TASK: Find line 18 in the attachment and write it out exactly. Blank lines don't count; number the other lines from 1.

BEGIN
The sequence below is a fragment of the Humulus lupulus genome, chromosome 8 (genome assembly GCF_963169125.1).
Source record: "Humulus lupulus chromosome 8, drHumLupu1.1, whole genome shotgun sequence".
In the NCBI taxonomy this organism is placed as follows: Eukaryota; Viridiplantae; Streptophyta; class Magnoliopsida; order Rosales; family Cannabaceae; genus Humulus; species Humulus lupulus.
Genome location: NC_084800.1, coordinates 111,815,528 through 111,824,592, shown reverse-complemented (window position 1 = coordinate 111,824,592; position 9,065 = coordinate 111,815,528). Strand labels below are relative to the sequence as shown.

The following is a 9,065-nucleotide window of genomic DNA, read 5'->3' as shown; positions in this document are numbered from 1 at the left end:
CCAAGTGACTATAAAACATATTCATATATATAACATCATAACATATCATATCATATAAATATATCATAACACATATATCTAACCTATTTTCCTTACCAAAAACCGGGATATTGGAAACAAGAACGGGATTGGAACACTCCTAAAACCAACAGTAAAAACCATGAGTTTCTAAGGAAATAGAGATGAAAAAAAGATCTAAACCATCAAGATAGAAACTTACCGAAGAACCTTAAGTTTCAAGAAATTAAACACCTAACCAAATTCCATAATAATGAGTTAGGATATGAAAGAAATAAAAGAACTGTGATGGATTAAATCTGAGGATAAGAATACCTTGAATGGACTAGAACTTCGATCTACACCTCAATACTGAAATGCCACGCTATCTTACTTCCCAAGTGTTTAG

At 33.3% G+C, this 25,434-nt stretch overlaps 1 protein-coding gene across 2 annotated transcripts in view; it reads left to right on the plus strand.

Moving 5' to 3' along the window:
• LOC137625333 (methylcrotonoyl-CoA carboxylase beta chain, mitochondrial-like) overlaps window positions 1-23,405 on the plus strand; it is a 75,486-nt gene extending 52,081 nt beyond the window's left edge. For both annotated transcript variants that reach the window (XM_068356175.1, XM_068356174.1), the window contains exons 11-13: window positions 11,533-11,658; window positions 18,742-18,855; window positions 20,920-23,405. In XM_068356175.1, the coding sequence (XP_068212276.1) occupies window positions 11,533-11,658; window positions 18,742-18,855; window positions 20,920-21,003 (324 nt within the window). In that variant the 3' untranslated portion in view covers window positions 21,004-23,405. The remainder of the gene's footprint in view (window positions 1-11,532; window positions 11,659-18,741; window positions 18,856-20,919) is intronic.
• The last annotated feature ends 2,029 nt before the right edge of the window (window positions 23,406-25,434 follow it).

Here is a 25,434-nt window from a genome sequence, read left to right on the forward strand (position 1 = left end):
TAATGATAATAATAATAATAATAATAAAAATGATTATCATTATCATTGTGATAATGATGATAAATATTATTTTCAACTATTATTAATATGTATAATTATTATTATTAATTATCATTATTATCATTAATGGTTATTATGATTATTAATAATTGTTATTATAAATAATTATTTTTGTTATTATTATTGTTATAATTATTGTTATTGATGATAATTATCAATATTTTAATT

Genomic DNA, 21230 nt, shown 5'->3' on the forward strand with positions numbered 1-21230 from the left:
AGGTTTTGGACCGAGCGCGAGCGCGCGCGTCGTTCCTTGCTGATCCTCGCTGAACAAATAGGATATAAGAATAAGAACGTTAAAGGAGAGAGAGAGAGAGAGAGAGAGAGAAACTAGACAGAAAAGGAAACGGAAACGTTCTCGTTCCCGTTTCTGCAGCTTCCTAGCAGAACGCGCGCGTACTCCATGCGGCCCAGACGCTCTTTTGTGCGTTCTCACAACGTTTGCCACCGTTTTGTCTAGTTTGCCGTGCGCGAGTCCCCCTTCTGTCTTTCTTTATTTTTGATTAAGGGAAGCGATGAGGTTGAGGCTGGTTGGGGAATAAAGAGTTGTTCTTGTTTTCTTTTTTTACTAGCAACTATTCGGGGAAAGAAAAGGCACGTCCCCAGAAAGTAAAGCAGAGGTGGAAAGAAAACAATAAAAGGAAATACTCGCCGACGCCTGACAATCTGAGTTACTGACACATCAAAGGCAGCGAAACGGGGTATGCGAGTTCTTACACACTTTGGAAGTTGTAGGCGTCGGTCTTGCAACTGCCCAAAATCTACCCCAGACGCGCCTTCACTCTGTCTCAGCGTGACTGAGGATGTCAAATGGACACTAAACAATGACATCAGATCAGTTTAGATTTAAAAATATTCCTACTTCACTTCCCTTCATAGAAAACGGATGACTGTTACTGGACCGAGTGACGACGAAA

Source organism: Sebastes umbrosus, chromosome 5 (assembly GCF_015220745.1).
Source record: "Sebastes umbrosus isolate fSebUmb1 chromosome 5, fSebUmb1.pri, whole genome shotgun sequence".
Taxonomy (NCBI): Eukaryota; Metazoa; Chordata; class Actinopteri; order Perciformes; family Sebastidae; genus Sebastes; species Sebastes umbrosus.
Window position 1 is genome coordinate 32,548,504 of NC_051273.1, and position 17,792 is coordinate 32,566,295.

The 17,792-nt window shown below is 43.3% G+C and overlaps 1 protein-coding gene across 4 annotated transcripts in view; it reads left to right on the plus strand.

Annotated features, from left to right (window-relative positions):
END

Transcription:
Window position 1 is genome coordinate 32,548,504 of NC_051273.1, and position 17,792 is coordinate 32,566,295.